OPEC is the organisation for Oil Producing and Exporting Countries.
OPEC tries to control the price of oil within a certain target price.
Because demand is inelastic OPEC can increase the profits of its member countries by keeping prices high. Therefore, if prices start to fall below the target price, OPEC may set output quota’s to restrict supply and keep prices high.
OPEC did this in 1973, when the price of oil was tripled in response to events in the middle east. This caused significant economic hardship in the West, who had grown accustomed to cheap oil.
In a way this is a classic example of abuse of monopoly power. If this cartel occurred in the UK between different companies it would be declared illegal and the firms would be prevented from doing it. However, because it is a global cartel there is nothing that other countries can do.
From 2000-07 OPEC started to lose control over the price of oil. They have struggled to keep price within their target of $20-$24, although they are probably quite pleased about the recent increase in the price of oil.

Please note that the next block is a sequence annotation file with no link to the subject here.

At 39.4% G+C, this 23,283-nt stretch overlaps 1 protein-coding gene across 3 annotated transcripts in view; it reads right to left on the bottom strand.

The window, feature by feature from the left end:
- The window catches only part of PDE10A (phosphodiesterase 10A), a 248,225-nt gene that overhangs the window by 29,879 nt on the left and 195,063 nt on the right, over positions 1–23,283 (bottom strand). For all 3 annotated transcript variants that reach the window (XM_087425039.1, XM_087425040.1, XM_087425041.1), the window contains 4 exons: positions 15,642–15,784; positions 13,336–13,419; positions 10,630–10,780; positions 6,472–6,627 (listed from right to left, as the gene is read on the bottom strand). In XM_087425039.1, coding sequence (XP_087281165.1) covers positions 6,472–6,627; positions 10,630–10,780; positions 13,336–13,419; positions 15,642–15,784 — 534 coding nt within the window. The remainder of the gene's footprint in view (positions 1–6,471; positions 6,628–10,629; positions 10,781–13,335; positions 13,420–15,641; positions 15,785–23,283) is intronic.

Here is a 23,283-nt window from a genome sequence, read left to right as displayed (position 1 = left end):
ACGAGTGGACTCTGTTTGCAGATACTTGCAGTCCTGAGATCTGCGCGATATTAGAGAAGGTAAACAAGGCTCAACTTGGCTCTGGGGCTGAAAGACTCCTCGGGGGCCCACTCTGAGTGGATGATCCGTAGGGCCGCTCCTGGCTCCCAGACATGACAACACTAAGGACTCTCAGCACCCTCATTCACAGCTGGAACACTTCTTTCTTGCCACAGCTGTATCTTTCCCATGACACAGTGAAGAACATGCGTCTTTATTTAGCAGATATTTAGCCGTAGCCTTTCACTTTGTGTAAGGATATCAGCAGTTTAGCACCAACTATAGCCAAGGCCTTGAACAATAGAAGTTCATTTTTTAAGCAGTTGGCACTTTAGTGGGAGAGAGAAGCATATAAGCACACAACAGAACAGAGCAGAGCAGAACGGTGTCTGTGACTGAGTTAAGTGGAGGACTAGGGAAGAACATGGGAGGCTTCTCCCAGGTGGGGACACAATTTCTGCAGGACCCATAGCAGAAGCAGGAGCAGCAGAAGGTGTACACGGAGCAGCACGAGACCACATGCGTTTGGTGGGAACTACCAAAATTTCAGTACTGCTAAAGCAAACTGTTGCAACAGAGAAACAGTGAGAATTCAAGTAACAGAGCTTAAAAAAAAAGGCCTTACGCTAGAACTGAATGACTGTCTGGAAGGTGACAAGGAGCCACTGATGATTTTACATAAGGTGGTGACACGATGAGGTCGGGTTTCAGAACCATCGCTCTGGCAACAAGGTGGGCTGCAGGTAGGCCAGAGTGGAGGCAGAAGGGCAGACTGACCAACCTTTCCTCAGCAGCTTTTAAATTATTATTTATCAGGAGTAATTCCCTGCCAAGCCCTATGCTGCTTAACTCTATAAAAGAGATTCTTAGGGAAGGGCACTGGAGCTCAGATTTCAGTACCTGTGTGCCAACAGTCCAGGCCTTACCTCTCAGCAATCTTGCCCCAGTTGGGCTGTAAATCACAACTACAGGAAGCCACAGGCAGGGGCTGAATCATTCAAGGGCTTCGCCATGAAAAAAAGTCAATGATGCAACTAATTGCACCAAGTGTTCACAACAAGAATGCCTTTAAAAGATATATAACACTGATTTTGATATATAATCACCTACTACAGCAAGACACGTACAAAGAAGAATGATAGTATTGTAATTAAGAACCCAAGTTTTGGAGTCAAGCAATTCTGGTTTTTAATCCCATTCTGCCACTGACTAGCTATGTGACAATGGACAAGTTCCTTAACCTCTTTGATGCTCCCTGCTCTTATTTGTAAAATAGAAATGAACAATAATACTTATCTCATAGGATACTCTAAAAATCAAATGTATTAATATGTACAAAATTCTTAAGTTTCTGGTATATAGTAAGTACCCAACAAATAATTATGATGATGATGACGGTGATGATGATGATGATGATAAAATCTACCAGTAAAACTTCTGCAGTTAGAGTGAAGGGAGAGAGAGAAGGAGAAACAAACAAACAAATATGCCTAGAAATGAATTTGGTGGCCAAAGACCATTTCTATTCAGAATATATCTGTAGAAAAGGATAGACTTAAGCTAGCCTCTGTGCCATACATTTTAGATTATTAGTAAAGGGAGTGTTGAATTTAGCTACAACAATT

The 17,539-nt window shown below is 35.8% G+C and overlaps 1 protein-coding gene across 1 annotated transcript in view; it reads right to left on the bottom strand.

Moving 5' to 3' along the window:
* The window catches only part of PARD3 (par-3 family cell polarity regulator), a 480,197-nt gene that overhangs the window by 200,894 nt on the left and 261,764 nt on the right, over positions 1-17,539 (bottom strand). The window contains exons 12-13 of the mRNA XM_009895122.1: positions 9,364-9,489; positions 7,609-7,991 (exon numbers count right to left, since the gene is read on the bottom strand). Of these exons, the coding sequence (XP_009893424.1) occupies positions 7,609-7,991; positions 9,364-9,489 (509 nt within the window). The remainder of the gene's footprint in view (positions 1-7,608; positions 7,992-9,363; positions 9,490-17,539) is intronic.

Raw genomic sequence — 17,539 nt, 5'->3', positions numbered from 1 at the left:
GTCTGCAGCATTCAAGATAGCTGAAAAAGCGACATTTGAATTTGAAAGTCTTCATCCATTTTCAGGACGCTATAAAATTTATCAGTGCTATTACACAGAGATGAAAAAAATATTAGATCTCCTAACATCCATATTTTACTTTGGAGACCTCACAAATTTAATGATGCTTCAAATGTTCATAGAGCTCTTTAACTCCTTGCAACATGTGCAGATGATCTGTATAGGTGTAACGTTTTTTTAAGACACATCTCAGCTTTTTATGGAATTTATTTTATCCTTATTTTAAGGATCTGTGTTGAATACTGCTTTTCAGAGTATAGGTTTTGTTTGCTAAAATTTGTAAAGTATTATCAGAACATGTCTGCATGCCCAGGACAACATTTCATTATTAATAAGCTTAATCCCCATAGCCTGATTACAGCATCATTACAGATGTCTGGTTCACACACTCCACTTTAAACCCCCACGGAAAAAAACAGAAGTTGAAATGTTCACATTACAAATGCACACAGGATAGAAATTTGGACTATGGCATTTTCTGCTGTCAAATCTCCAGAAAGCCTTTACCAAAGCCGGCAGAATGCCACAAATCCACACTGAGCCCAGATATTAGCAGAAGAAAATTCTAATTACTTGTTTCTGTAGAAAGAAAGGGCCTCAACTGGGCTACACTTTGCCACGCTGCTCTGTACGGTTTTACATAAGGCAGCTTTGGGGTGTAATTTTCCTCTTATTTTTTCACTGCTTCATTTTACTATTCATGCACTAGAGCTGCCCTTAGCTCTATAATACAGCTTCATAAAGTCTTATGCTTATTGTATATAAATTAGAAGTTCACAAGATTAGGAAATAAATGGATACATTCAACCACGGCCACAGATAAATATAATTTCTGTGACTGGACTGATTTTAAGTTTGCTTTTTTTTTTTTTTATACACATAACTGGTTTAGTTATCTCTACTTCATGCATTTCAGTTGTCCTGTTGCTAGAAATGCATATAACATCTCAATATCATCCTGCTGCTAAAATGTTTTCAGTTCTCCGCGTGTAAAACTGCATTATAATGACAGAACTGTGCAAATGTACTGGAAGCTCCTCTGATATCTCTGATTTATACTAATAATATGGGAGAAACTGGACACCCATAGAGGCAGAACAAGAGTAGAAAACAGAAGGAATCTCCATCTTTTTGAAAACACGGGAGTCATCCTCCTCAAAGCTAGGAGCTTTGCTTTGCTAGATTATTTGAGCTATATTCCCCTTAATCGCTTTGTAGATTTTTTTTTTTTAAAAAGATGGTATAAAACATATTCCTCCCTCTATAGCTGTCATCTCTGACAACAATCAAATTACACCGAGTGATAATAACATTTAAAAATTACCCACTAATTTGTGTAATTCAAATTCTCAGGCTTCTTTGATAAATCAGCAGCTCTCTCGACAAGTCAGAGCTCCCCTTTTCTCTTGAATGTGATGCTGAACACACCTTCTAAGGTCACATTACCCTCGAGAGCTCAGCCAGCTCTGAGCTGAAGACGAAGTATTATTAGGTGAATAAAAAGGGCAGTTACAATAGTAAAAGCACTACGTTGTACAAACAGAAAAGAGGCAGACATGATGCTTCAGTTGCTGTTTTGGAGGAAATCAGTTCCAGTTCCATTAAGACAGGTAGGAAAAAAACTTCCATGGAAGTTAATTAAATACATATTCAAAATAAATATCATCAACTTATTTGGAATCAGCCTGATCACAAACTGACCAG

The high price of oil in the 1970s encouraged production to start in other non-opec countries like USA and Russia. Because supply now comes from more non-opec countries it is more difficult for OPEC to control the supply and price.
Also the high prices of oil have encouraged people to look for alternatives to oil. Oil and petrol and not the only way to fuel transport. In the future, it is likely that economies will increasingly look for alternatives to oil, such as hydrogen powered cars.